The experiential monoreality of today’s urban environment includes a forest of signs and symbols as confusing as the myriad of visual tricks and devices brought together in O’Connor’s paintings. The various manifestations of image culture that exist as physical entities in today’s real environments are no different in their conception than J. M. W. Turner or John Constable’s romantic nineteenth-century landscape paintings. Images and signs reaffirm humanity’s dominion over a holistic concept of nature and deny any direct connection between the two. This is a mindset that O’Connor’s unusual brand of art challenges. By juxtaposing image fragments, as they might be used in advertising, product packaging, or street signs, he reverses the effect. Instead of looking into these works, we read them as collective representations and are made aware of how chaotic image metaphors have become. The mimetic language of painting often relies on our reading of various abstract, representational, or conceptual elements. Few artists address the dilemma of illusionistic representation as a stereotype–where imagery serves to reaffirm the ingrained historical and cultural assumptions inherent to representation–as O’Connor does.
In 2 RD for the Muse (1988), what looks like a torn fragment of a Diebenkorn-esque landscape affixed to a blackboard background is, in fact, a painterly fabrication incorporated into the overall composition. The formulation of the piece is pure Pop Art, but the configuration is on informational mirror of O’Connor’s reflections on object appropriation in Pop Art. The artwork becomes a refractive planar surface prism of representation–where the objects, symbols, and abstract and figurative stereotypes are entirely self-construed. O’Connor’s paintings simulate these effects, questioning the dichotomies lying beneath any discourse on art and objecthood. In Mozart (1989), gestural arcs, musical bar lines, and stenciled letters further the sense that representation cannot, ultimately, be measured or quantified. O’Connor fills the Blackboard Series with humorous sleights of the eye. As such, any process of representation is seen to hinge its meaning on a visual language that embodies a sense of reality through the act of representation. The pointed image–be it figurative, gestural abstraction, or comprised of image fragments–seems no different in its cultural relativism from any mass produced object or symbol per se. Blackboard Jungle II (1986) achieves this effect by painting a realistic-looking piece of red chalk and yellow paper onto an ethereal background of glyphic-and-linear painted fragments that appear to have been partially erased. Using the blackboard as a metaphor for the act of pointing, O’Connor subverts the Pop Art paradigm of commercial object and image appropriation. Here is a “real” object–the blackboard as cultural artifact–that is merely a representation of itself, onto which diagrammatic, graphic, mathematical, notational words and symbols are painted. The imagery is ambiguous and suggests a cyclical, temporal illusion that parallels the way we conceive of imagery.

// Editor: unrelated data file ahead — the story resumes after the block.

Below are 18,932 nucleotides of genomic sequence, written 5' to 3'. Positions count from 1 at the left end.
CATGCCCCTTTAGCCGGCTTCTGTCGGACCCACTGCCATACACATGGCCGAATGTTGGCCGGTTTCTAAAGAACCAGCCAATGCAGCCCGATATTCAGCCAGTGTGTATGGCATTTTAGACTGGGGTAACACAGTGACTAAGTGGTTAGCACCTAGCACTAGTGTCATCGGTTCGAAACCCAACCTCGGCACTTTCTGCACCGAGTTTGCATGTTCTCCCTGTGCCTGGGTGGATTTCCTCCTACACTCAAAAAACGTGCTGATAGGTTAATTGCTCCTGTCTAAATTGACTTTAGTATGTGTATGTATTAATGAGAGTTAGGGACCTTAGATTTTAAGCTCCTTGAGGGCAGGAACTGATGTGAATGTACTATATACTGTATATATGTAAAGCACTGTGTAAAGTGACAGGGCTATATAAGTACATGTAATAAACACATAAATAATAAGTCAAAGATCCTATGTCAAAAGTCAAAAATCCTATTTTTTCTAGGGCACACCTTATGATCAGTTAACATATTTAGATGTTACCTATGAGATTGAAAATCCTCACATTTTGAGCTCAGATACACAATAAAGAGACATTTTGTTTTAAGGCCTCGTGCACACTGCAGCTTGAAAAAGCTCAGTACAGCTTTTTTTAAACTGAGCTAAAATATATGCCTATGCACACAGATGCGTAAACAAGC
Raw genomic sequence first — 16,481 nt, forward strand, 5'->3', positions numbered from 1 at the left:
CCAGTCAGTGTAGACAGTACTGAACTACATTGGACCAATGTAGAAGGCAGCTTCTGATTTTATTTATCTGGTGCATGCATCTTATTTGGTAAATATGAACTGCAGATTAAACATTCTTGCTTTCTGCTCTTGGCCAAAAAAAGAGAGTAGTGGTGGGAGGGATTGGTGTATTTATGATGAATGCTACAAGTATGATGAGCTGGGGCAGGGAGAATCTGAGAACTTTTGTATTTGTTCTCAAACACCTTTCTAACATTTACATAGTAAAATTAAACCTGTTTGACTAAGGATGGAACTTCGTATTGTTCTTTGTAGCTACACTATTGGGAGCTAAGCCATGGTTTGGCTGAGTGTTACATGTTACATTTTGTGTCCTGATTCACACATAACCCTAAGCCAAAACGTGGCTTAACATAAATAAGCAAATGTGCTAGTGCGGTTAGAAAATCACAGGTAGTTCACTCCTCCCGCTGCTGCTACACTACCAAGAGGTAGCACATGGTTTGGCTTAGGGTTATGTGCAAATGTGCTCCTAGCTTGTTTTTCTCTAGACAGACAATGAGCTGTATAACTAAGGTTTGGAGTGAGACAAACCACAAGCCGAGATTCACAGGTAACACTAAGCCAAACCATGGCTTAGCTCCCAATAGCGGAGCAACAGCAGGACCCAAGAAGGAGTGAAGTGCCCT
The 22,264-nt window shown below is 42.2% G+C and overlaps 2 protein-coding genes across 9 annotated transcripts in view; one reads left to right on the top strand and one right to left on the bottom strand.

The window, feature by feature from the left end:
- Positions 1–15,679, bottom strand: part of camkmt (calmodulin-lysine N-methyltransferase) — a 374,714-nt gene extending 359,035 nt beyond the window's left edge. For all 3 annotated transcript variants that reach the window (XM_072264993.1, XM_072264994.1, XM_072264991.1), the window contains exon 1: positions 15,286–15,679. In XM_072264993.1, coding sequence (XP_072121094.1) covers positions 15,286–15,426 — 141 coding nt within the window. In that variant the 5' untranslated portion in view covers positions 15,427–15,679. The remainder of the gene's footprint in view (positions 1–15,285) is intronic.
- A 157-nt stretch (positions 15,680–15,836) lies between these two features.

O’Connor reverses the order of representation in The Idiot Marks of Man’s Passing (1973) by presenting a sublime, romantic landscape in an octagonal-shaped format. At the core of this realistic scene appears a black, abstract circle. On closer inspection, the circle is found to be an aluminum mirror surrounded by fake fur in which the viewer’s image is reflected.
Iconic Pop Art elements are sometimes incorporated to contrast the temporal imagery (analogous to the thought process) that O’Connor presents. The Plays the Thing (1988), for instance, has “BLACK RUBBER BALL” scribbled into the background alongside painted imagery of mathematical notations, a red star, and a tiny card that casts a tiny pointed shadow. The stenciled lettering along two borders of the piece includes the artist’s own name. It is an autodidactic, tongue-in-cheek aside to Jasper Johns’ and Jim Dine’s deification of the object as symbolic metaphor. John O’Connor’s paintings defy categorical definitions by building visual maps in the no-man’s-land of the picture plane. Representation is unmasked and a behemoth of visual and object metaphors are unleashed. The staid language of product and object recreation that was Pop Art is revealed for what it was–an idiosyncratic embrace of materialism.